Palms recent device releases have been encouraging, suggesting that the firm is focused on retaining the mantle of handheld computing leadership its held since back when its devices first took off.
Equally encouraging was last weeks announcement that Palm will acquire Handspring in a stock-swap deal due for completion this fall.
In the short term, the deal represents a much-needed lifeline for Handspring, which, despite having made a place for itself at the crowded smartphone/communicator table, hasnt yet achieved the sort of sales it needs to hang on to its spot.
The deal is no less important for Palm, which hasnt yet built out the tricky series of wireless carrier relationships required to play in the communicator space, as Handspring has done with its Treo line of devices. Handsprings efforts cant be underestimated—just ask Microsoft how well its fared getting smartphones into carrier channels.
Although Palm markets a device with voice capabilities, the Tungsten W, nearly all of Palms offerings remain fixed in the traditional handheld computer/organizer space. Meanwhile, Handspring focuses solely on the smartphone/communicator market. This deal fills what were major gaps in the product offerings of each company, with a minimum of overlap.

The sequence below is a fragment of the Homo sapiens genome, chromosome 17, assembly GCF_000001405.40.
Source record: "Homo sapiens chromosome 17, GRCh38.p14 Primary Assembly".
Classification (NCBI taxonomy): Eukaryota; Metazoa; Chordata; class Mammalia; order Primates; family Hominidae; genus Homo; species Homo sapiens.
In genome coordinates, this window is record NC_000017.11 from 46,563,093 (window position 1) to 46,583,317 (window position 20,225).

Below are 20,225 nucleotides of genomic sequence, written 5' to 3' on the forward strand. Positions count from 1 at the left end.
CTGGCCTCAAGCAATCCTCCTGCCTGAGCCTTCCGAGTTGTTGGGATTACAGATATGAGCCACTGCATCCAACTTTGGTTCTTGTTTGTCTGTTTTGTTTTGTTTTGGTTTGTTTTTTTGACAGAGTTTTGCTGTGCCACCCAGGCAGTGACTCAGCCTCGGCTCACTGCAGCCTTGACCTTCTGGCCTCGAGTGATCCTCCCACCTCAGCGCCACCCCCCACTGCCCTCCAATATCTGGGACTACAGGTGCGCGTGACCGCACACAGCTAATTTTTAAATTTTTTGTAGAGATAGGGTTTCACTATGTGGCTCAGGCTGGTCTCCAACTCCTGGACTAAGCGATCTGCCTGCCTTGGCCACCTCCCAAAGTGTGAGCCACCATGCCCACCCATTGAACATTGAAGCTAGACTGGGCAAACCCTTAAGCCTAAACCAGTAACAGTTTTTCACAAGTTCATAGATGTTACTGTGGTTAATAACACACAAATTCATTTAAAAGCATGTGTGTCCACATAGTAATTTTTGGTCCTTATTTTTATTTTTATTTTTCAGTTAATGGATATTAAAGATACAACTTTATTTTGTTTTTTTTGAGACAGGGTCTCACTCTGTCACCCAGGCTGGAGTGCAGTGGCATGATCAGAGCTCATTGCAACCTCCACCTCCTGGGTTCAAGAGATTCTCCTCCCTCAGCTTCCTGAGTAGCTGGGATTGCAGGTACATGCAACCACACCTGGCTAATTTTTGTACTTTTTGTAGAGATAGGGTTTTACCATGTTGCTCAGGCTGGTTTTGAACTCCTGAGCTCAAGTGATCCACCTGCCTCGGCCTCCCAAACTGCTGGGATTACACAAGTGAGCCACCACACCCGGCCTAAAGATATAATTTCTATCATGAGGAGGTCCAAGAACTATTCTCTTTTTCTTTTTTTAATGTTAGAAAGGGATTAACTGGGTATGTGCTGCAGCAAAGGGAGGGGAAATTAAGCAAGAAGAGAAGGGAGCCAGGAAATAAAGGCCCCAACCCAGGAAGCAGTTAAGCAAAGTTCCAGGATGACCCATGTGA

The Palm/Handspring reunion also means a return of Jeff Hawkins, the initial creative force behind the firm, whose departure to form Handspring appeared to have left Palm creatively rudderless until very recently.
While the deal will mean one fewer licensee for Palmsource, the soon-to-be spun-off portion of Palm charged with developing the Palm OS, a stronger hardware arm for Palm means a brighter future for the platform. Indeed, one of the important priorities moving forward for the combined Palm and Handspring should be to push adoption of the 32-bit Palm OS 5—and soon, OS 6—by shipping the platform on every device in their lineup.
Right now, Handsprings Treos run Palm OS 4.x, as do Palms lowest-end Zire devices. The differences between the platforms may not yet be noticeable to end users, but this is partly because developers havent yet fully embraced the new platform.
However, with a slate of product offerings that stretches from the low-end data-centric units to high-end network-capable ones, all running a common platform, Palm has a good shot at re-igniting the sort of handheld computing fire that drove its early success.
What do you see ahead for Palm and the Palm OS platform? Drop me a line at firstname.lastname@example.org.